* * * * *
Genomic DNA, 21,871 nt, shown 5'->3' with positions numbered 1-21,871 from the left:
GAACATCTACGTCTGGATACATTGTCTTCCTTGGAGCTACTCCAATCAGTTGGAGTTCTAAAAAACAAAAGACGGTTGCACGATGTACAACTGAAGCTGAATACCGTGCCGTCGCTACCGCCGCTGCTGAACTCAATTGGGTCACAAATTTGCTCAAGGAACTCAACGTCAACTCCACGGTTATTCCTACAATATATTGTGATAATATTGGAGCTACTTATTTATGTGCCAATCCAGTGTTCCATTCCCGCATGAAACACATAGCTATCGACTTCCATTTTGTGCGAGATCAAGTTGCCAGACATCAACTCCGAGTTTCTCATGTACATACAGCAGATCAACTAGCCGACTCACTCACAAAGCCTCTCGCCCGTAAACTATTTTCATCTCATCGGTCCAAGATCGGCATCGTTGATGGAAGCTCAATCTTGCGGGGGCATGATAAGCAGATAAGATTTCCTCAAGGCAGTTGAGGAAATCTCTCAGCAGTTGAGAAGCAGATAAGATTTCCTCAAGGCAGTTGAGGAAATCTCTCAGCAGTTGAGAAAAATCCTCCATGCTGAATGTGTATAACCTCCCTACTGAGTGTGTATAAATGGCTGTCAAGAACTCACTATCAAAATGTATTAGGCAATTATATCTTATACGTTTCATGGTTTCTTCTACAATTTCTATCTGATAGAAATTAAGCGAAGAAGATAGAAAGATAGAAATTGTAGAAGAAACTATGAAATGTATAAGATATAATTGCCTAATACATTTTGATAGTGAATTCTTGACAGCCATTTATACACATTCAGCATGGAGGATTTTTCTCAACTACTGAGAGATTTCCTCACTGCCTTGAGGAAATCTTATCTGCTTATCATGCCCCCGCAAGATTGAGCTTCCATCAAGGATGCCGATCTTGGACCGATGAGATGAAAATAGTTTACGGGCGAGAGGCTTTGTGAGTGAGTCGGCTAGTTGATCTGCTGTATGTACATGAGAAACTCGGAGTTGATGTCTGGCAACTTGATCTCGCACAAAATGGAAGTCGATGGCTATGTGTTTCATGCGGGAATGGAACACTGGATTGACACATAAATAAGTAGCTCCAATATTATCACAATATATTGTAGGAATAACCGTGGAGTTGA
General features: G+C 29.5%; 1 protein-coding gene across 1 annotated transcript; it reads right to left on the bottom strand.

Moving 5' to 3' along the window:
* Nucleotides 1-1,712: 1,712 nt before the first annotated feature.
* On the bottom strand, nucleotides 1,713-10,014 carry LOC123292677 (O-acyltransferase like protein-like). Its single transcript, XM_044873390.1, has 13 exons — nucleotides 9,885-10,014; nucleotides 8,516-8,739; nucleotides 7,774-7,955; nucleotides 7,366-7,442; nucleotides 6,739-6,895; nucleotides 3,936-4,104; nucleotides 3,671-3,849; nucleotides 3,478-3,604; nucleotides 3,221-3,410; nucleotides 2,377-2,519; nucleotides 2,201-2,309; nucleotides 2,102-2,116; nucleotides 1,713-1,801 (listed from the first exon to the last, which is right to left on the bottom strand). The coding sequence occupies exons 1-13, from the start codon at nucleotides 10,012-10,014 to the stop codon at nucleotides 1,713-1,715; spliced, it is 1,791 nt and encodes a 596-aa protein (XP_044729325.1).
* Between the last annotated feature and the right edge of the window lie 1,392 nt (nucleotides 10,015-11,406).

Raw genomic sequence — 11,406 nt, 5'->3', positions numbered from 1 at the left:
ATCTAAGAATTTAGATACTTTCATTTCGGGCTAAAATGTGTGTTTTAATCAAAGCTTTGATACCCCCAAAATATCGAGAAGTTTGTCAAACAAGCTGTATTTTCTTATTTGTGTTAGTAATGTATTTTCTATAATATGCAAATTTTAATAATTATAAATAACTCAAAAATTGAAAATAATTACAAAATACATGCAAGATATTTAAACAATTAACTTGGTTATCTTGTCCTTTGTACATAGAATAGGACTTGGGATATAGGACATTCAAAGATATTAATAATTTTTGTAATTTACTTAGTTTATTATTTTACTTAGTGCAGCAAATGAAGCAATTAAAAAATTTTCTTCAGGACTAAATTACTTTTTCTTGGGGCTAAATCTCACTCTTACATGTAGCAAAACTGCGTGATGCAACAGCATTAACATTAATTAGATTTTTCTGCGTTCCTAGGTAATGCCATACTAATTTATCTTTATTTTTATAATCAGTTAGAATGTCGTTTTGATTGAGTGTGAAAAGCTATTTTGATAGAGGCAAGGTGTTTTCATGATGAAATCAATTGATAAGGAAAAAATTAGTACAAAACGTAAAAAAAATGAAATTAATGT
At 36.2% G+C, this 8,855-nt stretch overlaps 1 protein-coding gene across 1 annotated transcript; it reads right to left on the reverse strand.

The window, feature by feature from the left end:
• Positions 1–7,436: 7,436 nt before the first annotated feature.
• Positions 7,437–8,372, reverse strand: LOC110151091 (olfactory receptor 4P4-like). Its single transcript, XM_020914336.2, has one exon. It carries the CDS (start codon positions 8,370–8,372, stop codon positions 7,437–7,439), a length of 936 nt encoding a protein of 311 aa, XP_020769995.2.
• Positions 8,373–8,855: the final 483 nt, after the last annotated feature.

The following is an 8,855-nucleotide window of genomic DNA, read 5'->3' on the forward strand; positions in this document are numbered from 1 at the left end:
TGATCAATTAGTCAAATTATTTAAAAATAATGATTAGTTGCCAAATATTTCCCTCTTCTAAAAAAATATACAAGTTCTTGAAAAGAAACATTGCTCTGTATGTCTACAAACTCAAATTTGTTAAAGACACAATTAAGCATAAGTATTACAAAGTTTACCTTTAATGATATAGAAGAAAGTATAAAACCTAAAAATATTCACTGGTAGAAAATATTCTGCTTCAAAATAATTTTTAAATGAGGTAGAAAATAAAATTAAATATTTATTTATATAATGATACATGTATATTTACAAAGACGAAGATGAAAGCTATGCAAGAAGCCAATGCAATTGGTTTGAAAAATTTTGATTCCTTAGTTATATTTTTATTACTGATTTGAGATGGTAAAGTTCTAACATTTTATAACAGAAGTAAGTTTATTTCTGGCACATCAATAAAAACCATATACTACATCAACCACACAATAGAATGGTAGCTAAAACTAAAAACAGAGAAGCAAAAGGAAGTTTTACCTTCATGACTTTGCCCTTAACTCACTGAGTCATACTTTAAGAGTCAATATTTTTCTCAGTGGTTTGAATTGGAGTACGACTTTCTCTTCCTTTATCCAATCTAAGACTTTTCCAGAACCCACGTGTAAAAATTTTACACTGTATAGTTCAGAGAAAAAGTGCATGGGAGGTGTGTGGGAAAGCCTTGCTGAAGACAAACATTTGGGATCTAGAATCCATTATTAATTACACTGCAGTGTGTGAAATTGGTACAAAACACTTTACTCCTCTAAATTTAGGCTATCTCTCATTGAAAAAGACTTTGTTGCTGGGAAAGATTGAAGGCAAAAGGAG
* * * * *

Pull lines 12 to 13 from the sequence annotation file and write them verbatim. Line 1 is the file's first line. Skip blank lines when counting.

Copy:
• Positions 1–7,436: 7,436 nt before the first annotated feature.
• Positions 7,437–8,372, reverse strand: LOC110151091 (olfactory receptor 4P4-like). Its single transcript, XM_020914336.2, has one exon. It carries the CDS (start codon positions 8,370–8,372, stop codon positions 7,437–7,439), a length of 936 nt encoding a protein of 311 aa, XP_020769995.2.